Guerilla Archaeology and Graphic Design: Evolving Identity, Engagement and Communication

Kirsty Harding, Graphic Designer and Digital Archaeological Illustrator
Cardiff University

I’m a graphic designer & digital archaeological illustrator. I have a long history with archaeology at Cardiff, having completed my archaeology degree here in 1999. The majority of my work is producing digital artwork (mostly maps, charts, graphs & infographics) for academic publications as well as some typesetting, booklet design and advertising work.  Since 2015, I have also officially been a Guerilla Archaeologist. Guerilla Archaeology is a Cardiff-based collective founded in 2011. It is made up of archaeologists, scientists and artists dedicated to bringing the past alive. 

Infographic designed to disseminate Guerilla Archaeology’s 2018/19 Feast Project engagement success.

Guerilla Archaeology create events intended to provoke thought and encourage engagement with the past through a range of unconventional methods in unconventional places. Mostly, we go and have fun at festivals with people while getting them interested in and excited about archaeology. Since 2011, Guerilla archaeologists have encouraged over 20,000 people to engage with the past at more than 35 festivals. We’ve involved people in many different activities from antler craft work at Glastonbury to stone age shopping at Shambala, from sun worshipping at Blue Dot to taking part in the Iron Age Olympics at Green Man. 

Guerilla Archaeology has a clear visual identity and logo which appears on Facebook, twitter, Instagram and all of our advertising and educational materials. It wasn’t always that way. Initially, advertising materials for Guerrilla Archaeology played with images from past activities & used catchphrases such as Get down & dirty with the past on a range of business cards & stickers. These were given out at events to reward participation, raise awareness and maintain contacts. Stickers were always popular, with adults and children alike. 

In 2016, Guerilla Archaeology took the The Bog Body Shop to Wilderness Festival, to explore the prehistory of personal grooming, body adornment, body modification, and different perceptions of beauty. We had stickers designed by Bryony Mulville to emulate The Body Shop logo, replacing the standard round shape which hugs the brand-name with the shape of a lunula necklace or collar, a distinctive crescent moon shaped early bronze age necklace form. 

2016 also saw Guerilla Archaeology, through association with Cardiff University Festival Research Group and Creative Cardiff, get involved with Sŵn Music Festival in Cardiff. Guerilla Archaeology created a pop-up music museum in Castle Arcade to coincide with the Sŵn music festival. The Music Museum was also invited to pop-up at the 2016 Festival Congress in Cardiff. I was commissioned to design the advertising material for the Sŵn Music Museum and a final report on the festival by the Festival Research Group. In the report and music museum advertising I utilised a font used by the Swn marketing team, Big Noodle titling, to maintain Sŵn festival brand consistency. The report was then widely distributed, including at a day conference attended by UK festival organisers.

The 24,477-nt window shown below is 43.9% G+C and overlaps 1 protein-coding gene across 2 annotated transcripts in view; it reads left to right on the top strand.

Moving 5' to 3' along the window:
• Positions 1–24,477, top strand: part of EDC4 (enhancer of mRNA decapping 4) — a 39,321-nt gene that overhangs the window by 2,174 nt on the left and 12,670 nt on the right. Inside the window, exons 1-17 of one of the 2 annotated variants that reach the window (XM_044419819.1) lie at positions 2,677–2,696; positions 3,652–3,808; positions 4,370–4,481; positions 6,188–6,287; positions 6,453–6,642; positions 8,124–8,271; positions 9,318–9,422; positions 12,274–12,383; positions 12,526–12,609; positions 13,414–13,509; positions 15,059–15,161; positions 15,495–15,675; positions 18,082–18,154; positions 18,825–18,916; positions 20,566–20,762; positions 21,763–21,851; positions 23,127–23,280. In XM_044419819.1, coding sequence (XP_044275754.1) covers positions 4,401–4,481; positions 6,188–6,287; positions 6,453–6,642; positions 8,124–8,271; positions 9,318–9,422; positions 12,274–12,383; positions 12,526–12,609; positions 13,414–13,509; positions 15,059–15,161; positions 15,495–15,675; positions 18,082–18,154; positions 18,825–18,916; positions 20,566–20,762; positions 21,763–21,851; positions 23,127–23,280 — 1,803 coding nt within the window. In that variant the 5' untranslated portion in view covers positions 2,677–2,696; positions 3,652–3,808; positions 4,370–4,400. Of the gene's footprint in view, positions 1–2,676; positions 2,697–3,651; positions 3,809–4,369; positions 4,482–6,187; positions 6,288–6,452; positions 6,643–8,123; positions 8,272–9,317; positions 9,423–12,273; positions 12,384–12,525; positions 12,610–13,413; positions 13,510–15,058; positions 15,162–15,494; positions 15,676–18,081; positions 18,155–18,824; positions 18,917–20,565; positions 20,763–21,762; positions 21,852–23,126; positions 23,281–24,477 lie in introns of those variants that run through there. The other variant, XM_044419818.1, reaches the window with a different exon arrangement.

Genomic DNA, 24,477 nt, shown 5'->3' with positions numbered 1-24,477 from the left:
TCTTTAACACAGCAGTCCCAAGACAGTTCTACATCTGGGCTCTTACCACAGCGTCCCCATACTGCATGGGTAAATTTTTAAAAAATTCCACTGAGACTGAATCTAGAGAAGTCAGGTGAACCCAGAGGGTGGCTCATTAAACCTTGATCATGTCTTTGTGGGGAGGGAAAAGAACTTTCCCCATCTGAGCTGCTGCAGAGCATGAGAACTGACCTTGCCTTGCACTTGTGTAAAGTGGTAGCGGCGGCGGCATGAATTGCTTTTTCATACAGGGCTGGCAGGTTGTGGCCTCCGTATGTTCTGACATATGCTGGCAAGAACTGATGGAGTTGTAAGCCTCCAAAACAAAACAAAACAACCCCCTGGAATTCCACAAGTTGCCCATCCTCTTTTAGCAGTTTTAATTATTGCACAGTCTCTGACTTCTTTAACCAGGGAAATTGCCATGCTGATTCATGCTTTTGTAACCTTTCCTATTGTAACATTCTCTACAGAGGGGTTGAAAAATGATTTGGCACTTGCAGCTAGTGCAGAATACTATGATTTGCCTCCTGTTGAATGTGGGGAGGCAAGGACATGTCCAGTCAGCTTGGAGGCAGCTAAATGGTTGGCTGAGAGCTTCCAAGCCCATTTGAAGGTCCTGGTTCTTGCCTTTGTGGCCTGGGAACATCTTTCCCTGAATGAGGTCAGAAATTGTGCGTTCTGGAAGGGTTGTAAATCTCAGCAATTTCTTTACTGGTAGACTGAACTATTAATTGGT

At this point it became clear that we had a branding problem. Guerilla Archaeology had no actual logo, as a result, no clear logo branding appears on the Sŵn advertising & literature alongside the Cardiff University, Creative Cardiff & Sŵn logos. We were missing out on easily demonstrating our involvement in projects, taking ownership of our own work and being easily identifiable. We needed a logo.

It occurred to me that with the Bog Body Shop stickers design we already had the start of a logo. The lunula was a pleasing shape to work with, great for stickers and linked to many Guerilla Archaeology themes such as lunatics, prehistory and early astrology. I had enjoyed working with Big Noodle Titling during the Sŵn project.

It is vaguely reminiscent of a stencil font, stencilling is often visual shorthand for rebellious acts of graffiti, itself a guerilla act. Big Noodle has clean lines, is easy to read and is great to play about with stretching, squashing and altering kerning (the space between letters). The standard Guerilla Archaeology logo was born and began to be used on all our social media,  advertising and educational materials. 

An example of a logo evolving through time – I’m not sure we’re ever going to reach the stage when Guerilla Archaeology is recognised by the lunala alone!

In common with many successful logos, our logo is able to evolve while still retaining recognisability. The logo design has been adapted for a number of different events and to suit different themes. The many variations of stickers given out at festivals continue to be ridiculously popular. The simple silhouette style of illustration lends itself to the design of clear, but interesting, infographics and advertising, which retain the visual identity of Guerilla Archaeology. At present we are using the antler design on our social media, this was originally designed in conjunction with our ancient antler working workshops at Glastonbury festival.

However, in response to the COVID-19 pandemic, we are currently working on an Archaeology of Isolation online project and will be using a new logo variation for that. As Guerilla Archaeology evolves in changing times, so does our logo. 

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